Wednesday the city council’s Human Services and Public Health committee approved a bill to release $2.3 million in homeless funding to Mayor Ed Murray’s executive branch, despite concerns from some councilmembers about the executive’s ongoing clearances, or “sweeps,” of unauthorized homeless encampments.
Lisa Herbold, who’s emerged as the council’s watchdog on encampment clearances, said, “I’ve heard a lot of concern in the community about whether or not...the protocols are being used--advanced notice, service access, and storage of belongings--for camps of two or fewer tents. And I’ve heard anecdotally that we’re not using the protocols, we are not giving advanced notice, we’re not offering services and we are not storing belongings if they are in camps of two or fewer tents.” (It’s not just anecdote--the Human Services Department confirmed to us that prior notice isn’t technically required for camps with only one or two tents/structures.)
When Scott Lindsay, public safety advisor to Mayor Ed Murray, replied that giving notice to every single camp before clearing it would divert scarce resources from encampments where outreach efforts have the greatest chance of succeeding, Herbold said this:
The goals, I think, of providing notice is not just to have a successful outreach outcome, though. It’s because everybody is entitled to advance notice before the structure that they’re calling their home is removed.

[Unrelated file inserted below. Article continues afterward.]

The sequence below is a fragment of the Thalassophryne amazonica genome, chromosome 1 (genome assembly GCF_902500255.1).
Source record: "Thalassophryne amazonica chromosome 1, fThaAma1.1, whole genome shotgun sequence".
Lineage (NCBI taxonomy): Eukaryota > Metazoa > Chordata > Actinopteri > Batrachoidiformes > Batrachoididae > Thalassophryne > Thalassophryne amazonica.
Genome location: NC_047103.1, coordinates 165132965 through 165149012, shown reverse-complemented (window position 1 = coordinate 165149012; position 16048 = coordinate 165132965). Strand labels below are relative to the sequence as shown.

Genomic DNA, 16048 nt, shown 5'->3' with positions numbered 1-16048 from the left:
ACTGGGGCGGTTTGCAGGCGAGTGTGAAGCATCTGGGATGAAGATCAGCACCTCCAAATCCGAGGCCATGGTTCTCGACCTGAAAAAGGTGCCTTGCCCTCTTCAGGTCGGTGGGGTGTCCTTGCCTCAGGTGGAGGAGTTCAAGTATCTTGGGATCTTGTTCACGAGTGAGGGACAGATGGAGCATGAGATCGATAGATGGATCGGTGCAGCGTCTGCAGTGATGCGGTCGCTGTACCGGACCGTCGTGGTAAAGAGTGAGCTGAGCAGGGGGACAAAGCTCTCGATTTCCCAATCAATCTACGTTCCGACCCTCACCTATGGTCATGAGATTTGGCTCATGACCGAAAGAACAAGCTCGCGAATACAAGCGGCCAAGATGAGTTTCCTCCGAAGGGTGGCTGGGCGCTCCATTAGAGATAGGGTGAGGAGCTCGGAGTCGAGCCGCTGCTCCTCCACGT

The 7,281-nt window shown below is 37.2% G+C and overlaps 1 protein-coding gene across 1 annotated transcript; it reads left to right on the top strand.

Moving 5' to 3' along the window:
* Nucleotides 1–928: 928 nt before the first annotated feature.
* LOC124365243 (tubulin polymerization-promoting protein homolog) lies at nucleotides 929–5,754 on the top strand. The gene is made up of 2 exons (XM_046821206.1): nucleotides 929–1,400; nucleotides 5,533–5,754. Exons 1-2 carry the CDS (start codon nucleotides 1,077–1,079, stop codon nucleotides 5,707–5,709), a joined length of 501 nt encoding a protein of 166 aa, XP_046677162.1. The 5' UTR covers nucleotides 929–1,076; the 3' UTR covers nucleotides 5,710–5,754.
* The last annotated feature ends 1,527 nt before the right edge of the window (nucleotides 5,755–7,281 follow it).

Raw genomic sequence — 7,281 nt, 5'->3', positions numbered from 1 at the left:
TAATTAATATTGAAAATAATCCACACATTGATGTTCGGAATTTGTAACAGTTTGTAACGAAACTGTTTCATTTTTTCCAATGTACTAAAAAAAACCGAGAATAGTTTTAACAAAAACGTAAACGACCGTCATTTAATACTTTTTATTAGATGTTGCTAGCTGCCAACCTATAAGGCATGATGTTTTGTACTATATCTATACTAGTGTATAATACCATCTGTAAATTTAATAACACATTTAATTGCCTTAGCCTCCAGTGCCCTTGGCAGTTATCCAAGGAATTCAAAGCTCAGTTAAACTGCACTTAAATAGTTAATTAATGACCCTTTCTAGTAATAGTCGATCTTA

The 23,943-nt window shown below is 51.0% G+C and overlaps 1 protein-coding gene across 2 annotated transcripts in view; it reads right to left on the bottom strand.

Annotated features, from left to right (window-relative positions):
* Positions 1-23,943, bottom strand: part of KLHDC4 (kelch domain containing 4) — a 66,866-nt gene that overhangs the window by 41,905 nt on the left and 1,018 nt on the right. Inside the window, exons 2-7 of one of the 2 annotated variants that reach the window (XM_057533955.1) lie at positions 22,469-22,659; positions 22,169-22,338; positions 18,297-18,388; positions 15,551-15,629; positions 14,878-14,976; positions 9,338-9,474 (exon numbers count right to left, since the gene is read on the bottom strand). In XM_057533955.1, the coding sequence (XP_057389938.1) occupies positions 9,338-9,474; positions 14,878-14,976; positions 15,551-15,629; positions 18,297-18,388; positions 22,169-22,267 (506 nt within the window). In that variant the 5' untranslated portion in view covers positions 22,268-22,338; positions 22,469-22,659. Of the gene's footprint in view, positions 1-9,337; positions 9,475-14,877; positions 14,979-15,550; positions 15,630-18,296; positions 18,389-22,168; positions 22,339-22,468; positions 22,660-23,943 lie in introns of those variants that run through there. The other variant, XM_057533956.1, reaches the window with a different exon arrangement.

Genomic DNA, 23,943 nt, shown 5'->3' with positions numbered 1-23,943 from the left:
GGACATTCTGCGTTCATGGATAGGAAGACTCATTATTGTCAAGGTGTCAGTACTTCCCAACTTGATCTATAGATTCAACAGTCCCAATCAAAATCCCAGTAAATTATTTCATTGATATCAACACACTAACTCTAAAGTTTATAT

The meeting also included a reference to reporting by yours truly by councilmember Kshama Sawant. While debating the issue of prior notice, Lindsay said this:
In all of my time working on these issues and going out to the encampment sites, I have never actually seen someone pick up and leave because of advanced notice. So the advanced notice is not actually triggering people to make different decisions.
Well, I have. So I tweeted this:
And here's the original tweet I was referencing:
A few minutes later councilmember Sawant (who can be seen checking her phone right before speaking) said this:
Mr. Lindsay mentioned that nobody has left when they were given notice of a cleanup-sweep. Casey Jaywork of Seattle Weekly has reported that two people, Sean and Victoria, they left their tent under the Ballard Bridge when they heard there was going to be a sweep, so that’s at least one example that we know where people did end up leaving because clearly this process doesn’t work for them.
To sum up: unauthorized encampments are still getting cleared, without (at least sometimes) prior notice or an alternative location for campers. But pressure is growing on the mayor to cut back the clearings, and there’s a growing consensus at city hall that bolder, smarter action is needed.
Every single councilmember showed up to yesterday’s committee meeting, which voted to release $2.3 million in emergency homeless funding to the executive branch. Full council will vote on the $2.3 million on Tuesday, though given Wednesday’s vote that will likely just be a formality.